Author Ian Rankin is said to be a regular customer of Pataka and the restaurant is featured in two of his books, Set In Darkness and Standing In Another Man’s Grave.
I enjoy visiting the Oxford Bar, another of Rankin’s Edinburgh haunts, and adding to the attraction was the claim that the Scotland on Sunday newspaper rates Pataka in the top ten of Indian restaurants in Scotland.
The promotional blurb claims the restaurant has been reviewed and highly-recommended by many of the local media and food guides.
These are claims which had to be tested. The restaurant says that they use only the freshest and finest ingredients, and they claim to make authentic Indian cuisine. In we went.
Pataka is situated on Causewayside, only yards from the National Library, that awful building at the traffic lights after motoring down Grange Road from Marchmont.
A divergance from the average from the moment you step over the threshold is, however, a tad overstated.
However, the Charles Rennie Mackintosh interior (a Glasgow-born architect, designer, water colourist and artist) comes as a bit of a shock and makes for a unique appearance.
The carved private wooden booths in the front part of the restaurant are a feature but we had a table in the adjacent room, The White Room, with is available for functions. Once again with Rennie Mackintosh-inspired décor.
We indulged in a selection of tasty starters including chicken and vegetable which included cauliflower and aubergine.
On to the mains. Tamatar Wali Josh was described as a wonderful dish. And you know what, it was.
Tomato, garlic, onions, fennel and mustard seeds was carefully combined with a selection of herbs and spices to make a mouth-watering sauce.
The fusion was the key. Nothing was overpowering and the sweetness of the lamb was allowed to come through. You can also have this dish with chicken or king prawn.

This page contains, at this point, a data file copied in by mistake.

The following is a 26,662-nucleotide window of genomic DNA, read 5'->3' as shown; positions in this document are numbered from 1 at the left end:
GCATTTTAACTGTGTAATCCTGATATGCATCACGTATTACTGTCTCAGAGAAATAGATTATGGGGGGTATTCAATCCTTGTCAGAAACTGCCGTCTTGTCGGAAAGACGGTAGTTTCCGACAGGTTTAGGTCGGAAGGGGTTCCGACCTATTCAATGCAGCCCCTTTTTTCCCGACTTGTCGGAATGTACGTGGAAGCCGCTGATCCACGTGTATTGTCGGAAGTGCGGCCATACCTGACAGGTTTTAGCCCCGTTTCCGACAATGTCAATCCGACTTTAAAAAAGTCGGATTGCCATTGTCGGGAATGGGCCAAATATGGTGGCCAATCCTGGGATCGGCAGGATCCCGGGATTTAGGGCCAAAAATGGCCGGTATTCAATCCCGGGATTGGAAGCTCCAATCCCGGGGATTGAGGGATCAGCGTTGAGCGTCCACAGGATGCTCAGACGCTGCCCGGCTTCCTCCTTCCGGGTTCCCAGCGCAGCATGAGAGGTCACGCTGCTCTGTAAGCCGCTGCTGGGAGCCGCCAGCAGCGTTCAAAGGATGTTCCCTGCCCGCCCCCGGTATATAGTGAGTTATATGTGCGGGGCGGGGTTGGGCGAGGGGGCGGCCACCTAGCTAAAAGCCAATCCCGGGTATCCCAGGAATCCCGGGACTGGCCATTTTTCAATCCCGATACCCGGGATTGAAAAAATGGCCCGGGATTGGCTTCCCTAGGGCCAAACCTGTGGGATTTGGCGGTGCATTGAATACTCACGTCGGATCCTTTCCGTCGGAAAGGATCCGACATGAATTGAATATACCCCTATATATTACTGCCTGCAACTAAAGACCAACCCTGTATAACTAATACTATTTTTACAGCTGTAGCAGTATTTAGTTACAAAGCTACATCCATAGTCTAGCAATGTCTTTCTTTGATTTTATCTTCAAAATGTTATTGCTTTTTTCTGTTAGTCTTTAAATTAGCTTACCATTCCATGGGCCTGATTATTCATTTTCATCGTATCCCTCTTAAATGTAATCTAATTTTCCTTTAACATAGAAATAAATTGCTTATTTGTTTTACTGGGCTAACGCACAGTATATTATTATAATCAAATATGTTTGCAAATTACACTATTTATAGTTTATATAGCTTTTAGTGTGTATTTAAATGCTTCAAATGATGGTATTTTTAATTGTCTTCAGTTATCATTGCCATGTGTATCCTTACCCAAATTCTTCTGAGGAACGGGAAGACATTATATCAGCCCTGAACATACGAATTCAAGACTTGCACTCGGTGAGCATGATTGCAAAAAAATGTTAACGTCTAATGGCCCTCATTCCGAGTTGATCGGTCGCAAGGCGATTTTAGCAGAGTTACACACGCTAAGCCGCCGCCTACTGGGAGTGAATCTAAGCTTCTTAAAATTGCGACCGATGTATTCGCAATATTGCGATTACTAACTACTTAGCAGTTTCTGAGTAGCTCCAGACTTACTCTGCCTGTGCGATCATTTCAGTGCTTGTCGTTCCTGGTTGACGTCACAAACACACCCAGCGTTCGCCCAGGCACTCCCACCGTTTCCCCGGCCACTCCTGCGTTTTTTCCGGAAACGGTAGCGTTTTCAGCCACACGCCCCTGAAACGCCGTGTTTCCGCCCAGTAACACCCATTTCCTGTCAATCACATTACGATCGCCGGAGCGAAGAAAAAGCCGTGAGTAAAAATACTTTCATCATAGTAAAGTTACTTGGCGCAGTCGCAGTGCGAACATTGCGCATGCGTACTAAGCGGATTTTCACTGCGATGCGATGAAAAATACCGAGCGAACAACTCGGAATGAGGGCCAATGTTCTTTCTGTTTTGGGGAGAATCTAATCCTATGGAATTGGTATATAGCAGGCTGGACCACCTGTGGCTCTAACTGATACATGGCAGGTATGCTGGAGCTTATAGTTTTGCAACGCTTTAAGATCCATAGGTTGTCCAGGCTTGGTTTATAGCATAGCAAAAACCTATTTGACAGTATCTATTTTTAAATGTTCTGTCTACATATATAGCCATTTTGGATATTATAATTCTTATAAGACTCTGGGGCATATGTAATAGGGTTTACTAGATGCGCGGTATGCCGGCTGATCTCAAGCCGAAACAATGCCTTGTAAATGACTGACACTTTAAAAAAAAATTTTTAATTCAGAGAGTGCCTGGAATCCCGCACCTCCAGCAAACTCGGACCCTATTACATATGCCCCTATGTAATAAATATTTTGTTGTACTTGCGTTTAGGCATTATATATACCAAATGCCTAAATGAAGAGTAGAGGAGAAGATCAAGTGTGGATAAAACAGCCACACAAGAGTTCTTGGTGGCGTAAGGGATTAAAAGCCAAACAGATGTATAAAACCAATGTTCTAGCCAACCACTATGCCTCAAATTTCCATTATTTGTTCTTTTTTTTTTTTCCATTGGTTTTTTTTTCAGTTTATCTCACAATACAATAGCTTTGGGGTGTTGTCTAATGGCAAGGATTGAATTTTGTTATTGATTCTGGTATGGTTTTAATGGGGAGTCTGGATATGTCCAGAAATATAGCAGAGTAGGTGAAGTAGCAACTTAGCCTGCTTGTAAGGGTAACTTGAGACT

My colleagues also loved their dishes which included lamb pasanda and chicken biryani, a dish with a delicate blend of herbs and spices and served with a vegetable curry.
Diet considerations are catered for and the portion size will satisfy most. My garlic nan was light and delicate and with just the right amount of garlic and coriander.
Others plumped for pilau rice and all enjoyed their meal. So, to the claims. Well, give this one a try. The food is good but not sure about the Rennie Mackintosh décor.
And we visited on a wet and windy, February night, when there were only a handful of other diners. Atmosphere was lacking.
Service was slick, however, and the waiters accommodating. By the way, the restaurant does takeaway with free delivery for orders over £12 within a two-mile radius.
Recommended dishes include mangsho roti (a hot and spicy lamb dish with garlic, ginger, chillies, bay leaves, coriander plus fresh herbs and spices), royal murgha (half spring chicken marinated and roasted in a clay oven and served with a buttery sauce with onions, garlic, ginger and coriander) and badshahi borisa (king prawns cooked in a spicy sauce with cubed red peppers, onions, chillies, fresh ginger and coriander).
The restaurant is open every day from 5.30pm to 11.30pm and parking is on-street in busy Causewayside.
Pataka, 190 Causewayside, Edinburgh EH9 1PN (t: 0131 668 1167 or 0131 662 9434)